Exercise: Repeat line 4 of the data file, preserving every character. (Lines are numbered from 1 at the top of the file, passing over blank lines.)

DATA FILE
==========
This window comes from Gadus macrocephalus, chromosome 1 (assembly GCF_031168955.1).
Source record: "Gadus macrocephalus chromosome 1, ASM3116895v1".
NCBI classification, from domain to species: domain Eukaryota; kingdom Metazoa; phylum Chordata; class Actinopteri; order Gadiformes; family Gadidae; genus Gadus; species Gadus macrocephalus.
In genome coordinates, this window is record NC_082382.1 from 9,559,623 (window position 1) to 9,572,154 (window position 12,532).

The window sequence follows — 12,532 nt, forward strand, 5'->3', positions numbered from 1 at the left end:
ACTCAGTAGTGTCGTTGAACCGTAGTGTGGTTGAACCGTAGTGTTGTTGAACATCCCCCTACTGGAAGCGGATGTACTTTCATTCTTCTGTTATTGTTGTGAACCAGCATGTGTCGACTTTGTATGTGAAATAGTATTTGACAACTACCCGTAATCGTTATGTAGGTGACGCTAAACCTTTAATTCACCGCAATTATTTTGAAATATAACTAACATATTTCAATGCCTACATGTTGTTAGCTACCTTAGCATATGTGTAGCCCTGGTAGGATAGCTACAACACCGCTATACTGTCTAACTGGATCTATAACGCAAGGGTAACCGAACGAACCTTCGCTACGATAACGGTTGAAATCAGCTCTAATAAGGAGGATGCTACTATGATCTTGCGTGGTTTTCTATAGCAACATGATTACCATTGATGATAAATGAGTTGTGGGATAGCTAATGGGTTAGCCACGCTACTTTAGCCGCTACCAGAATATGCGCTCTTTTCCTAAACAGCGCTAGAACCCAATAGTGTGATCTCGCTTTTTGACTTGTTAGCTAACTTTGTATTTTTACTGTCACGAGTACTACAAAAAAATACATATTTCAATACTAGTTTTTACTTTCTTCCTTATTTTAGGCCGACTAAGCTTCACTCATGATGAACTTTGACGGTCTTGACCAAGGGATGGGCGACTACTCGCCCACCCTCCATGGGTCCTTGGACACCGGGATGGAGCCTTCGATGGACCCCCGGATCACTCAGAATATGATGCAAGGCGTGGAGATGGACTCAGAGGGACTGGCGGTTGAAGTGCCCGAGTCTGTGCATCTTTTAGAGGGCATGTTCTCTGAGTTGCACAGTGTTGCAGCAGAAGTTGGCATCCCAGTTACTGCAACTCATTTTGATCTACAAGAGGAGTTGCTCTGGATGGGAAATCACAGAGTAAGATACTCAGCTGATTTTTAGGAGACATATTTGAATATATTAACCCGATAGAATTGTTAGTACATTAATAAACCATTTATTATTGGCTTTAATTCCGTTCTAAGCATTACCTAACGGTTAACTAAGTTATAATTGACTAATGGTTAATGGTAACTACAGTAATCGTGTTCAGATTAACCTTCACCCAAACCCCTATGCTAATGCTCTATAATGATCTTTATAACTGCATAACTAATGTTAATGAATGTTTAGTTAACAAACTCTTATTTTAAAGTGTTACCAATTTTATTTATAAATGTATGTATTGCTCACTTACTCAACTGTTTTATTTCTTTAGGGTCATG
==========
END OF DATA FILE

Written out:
In genome coordinates, this window is record NC_082382.1 from 9,559,623 (window position 1) to 9,572,154 (window position 12,532).